Now that I found my notes, I can make some hopefully intelligent comments about Philip Bess’s interesting, although two-hour long, lecture on Wednesday. And since it’s already late, I’ll make this an introduction to a series of short posts about his lecture and ideas.
But first, I must mention that it was too bad that his lecture tackled so much: Five distinct topics plus a prelude and postscript. Add that to the 20-minute delay thanks to a technical glitch, and it was no wonder many in the audience left before the panel discussion afterward.
Also, Bess’s PowerPoint slides were not as helpful as hoped because they consisted of so many small photos and so much small text. One photo or image per slide would have been easier to discern.
Bess spoke glowingly of Aristotle’s ideas of what makes a good city. And a main question Aristotle hoped to answer was: What is a city for? Bess summarized Aristotle’s answer as such:
The City exists to promote the good life — or the best life possible — for its citizens.
But what is the good life for human beings? Here’s an answer from the lecture:
The best life for human beings is the life of moral and intellectual excellence lived in community with others — arguably, in a city.
Bess said that one concept that makes a city look like a city is the use of background buildings and foreground buildings.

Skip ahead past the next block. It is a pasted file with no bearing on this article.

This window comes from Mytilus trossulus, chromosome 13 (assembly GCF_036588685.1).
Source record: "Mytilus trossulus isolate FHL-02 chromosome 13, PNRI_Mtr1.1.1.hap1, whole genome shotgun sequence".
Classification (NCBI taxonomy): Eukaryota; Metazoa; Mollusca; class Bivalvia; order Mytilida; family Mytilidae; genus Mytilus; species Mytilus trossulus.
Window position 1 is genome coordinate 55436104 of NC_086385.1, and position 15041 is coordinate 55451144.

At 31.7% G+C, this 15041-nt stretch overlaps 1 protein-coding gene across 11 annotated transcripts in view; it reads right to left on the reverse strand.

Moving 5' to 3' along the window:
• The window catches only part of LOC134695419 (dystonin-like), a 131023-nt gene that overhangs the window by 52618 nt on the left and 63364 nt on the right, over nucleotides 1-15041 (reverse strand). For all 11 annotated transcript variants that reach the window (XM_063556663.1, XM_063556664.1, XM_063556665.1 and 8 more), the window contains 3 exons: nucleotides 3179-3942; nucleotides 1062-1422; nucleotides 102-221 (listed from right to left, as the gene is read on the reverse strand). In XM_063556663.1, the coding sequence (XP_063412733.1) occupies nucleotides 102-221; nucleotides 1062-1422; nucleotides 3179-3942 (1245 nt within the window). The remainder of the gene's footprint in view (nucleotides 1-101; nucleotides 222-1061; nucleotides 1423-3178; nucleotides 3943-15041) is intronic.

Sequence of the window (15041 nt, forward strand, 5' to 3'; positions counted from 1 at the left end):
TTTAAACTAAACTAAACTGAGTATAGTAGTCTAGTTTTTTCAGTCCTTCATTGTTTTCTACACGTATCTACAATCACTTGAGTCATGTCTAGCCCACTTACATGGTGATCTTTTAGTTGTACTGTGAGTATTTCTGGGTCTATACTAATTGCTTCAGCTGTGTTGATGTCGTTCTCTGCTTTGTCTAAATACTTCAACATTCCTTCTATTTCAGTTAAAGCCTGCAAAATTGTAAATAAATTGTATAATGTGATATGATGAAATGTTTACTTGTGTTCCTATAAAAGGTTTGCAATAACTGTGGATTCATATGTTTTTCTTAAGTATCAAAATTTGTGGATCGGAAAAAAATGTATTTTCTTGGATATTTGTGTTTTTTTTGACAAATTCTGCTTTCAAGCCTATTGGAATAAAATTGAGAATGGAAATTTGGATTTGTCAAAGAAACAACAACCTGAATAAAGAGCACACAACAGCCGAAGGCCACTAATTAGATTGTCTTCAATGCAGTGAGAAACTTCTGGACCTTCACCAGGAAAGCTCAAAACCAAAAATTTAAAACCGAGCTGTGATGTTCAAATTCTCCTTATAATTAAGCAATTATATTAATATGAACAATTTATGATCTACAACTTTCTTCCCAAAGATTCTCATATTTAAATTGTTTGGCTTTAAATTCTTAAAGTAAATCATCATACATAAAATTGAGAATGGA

A city is made up of some prominent structures, such as courthouses, churches, statues and public institutions, that are shown their importance by their placement and their architecture. These are the foreground buildings, or the res publica. (See illustration at right.)
Other city buildings are more traditional block structures that can be very nice, but are not given the architectural prominence of the foreground buildings. These are the background buildings, or the res economica.
Together, these buildings form traditional city blocks, with the background buildings giving strong definition to the streets and squares.
Here is his definition of the formal order of cities:
A hierarchical network of blocks, through streets and squares, characterized by a reciprocal relationship between public spaces and more important and less important buildings.
Of course, most architecture schools would concentrate on teaching how to build foreground rather than background buildings, which makes Bess’s definition of a good city more controversial than it may seem.
There’s much more to add, but it will have to wait for the next post.
— Photo of the main piazza of Ravenna, Italy, by dolanh on Flickr